Monday, 1 October 2012

Optimizing Web Content – The Request is Evil, Stamp it Out Where Possible.

I've blogged previously about how we build fast web servers for hosting GeoNet content. If you care about a good user experience then you should care about having a fast web site and that means you should care about optimizing the content you serve as well as optimizing the web servers.

When you surf the web your browser requests objects (html, css, js, images, etc) from a web server, downloads them and uses those objects to render the web page that you view. The number of requests and the size of the objects all contribute to the so called page weight. A weighty page is a slow page and can make for a bad browsing experience for your users.

As a quick aside; give the web developers a fighting chance and use a modern browser. If you're not using one then stop reading this and go install one now. Now! Go!

Consider the two web pages shown below. They both have exactly the same information content – the location of three earthquakes. The one on the left uses 9 requests and a download size of 92.4KB, the one on the right only needs 3 requests and a download size 5.91KB. This is the sort of difference that can have a huge impact when your web servers are running at over 16,000 requests a second.

Now I'm not suggesting that we have no style or design on the internet (although you could probably run the entire web on an small fraction of the current number of servers and the CO2 emissions savings would be immense) but I am suggesting that you should strive to get your information density in terms of request and download size as high as possible.

Optimizing Content

The fastest way to improve your web content performance is to become a Steve Souders devotee. He literally wrote the book on web performance followed by another one. While you read his writings, or use any of the many open source tools he has been involved with, tip your hat to his current employer Google and his former employer Yahoo for supporting all of his work to improve the internet. If you work on web content and you haven't heard of Steve Souders then put down your triple latte and turn off that round cornered mp3 player - you have important things to learn!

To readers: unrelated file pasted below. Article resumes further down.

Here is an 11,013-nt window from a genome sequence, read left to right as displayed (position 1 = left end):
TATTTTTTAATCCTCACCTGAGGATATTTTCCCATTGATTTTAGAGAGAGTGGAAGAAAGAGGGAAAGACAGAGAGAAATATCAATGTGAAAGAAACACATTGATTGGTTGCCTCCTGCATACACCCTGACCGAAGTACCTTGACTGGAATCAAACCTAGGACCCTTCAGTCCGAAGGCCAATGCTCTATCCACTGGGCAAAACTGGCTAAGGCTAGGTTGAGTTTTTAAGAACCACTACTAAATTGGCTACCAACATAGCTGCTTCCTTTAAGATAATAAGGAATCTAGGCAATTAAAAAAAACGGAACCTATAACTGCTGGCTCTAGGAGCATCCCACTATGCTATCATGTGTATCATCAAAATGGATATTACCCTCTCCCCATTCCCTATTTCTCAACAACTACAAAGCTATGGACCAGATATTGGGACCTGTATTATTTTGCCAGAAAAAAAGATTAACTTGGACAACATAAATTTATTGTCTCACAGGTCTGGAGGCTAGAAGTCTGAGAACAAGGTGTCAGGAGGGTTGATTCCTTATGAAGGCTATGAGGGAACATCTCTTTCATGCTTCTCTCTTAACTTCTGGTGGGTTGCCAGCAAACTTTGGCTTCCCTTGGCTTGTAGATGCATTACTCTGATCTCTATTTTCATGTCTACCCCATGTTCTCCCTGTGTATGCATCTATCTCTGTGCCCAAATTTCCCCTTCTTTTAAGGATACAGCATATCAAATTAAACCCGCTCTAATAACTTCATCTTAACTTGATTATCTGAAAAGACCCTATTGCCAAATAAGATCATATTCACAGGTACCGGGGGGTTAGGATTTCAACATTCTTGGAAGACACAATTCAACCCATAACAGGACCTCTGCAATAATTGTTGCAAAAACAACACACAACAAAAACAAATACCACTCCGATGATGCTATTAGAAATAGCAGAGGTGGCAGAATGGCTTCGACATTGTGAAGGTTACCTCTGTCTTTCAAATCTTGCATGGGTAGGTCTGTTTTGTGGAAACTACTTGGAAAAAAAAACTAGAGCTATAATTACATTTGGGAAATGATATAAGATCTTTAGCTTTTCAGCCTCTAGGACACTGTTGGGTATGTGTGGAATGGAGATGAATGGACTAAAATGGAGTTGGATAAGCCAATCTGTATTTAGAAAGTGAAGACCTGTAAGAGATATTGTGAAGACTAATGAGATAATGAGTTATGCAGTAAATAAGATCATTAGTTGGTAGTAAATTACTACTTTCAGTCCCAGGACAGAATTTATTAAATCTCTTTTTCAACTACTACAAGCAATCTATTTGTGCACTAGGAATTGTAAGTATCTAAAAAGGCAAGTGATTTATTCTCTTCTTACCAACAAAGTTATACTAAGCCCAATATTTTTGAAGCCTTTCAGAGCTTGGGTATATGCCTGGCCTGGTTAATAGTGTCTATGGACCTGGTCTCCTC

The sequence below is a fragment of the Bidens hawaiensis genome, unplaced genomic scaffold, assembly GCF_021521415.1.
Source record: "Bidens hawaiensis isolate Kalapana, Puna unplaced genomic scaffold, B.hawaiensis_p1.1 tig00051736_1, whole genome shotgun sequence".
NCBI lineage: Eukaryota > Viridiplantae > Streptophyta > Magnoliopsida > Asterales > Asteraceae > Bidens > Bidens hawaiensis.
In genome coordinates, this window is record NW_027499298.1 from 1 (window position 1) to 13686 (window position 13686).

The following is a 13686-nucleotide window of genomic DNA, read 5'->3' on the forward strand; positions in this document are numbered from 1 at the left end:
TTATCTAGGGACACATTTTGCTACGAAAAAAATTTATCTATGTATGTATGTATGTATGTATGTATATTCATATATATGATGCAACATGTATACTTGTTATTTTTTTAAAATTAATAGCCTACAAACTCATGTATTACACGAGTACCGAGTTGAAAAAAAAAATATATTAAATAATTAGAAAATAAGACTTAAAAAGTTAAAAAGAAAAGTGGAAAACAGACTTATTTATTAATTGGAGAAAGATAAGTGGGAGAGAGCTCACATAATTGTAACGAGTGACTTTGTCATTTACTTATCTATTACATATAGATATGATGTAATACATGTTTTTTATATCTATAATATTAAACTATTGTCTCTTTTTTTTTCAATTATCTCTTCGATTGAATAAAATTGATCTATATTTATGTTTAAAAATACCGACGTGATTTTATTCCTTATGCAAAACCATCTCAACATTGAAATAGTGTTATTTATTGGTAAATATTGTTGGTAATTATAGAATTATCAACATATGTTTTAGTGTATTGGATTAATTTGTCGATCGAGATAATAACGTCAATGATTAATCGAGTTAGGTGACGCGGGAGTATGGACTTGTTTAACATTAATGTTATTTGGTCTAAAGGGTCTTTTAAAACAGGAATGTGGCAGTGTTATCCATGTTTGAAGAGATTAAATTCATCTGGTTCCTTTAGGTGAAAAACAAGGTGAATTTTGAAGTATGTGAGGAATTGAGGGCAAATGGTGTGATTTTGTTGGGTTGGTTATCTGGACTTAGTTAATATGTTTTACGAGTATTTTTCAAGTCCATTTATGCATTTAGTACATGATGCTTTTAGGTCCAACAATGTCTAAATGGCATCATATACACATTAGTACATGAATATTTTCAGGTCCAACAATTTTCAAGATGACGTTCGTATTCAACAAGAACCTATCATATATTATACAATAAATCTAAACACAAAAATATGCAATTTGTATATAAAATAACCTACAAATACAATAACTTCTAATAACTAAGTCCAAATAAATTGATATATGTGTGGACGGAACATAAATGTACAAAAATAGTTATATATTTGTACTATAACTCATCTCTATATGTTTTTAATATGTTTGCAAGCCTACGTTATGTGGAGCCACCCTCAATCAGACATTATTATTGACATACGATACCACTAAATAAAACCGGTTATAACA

There are a couple of browser extensions that condense all of the rules and performance knowledge into simple to use tools – have a look at either Yslow or PageSpeed. The Google Chrome Developer Tools are also very useful.

The Request Is Evil

The greatest killer to a fast loading web site is the request and many web optimization techniques are about reducing the number of requests your browser needs to make to render a page. A request is made every time the browser has to fetch an object to display a web page. Making a request requires a tcp connection to the web server and they are expensive to set up and tear down. Browsers can make multiple requests (usually 6 to 8 depending on the browser) per connection to the server before the connection must be closed and re-established. This all takes time and on a slow connection it can take a lot of time. In fact, depending on network speed, requests can have a much higher cost than large objects like images.

So if you want to make your web content faster the first thing to get a handle on is the number of requests involved. Then start stamping out requests where ever you can. Reducing the number of requests is the quickest way to make your pages load faster.

So take a look at the number of requests needed to load your web pages or ours (use the developer tools in Google Chrome) and with an empty cache (or forcing a refresh) load the page and look at the network tab. Check GeoNet's content (9-10 requests for the home page), check some large online media sites (renowned criminals for slow pages). You may be shocked at the number of requests to load some of those pages - over 200?! Oh my, that's really going to stuff my web browsing experience.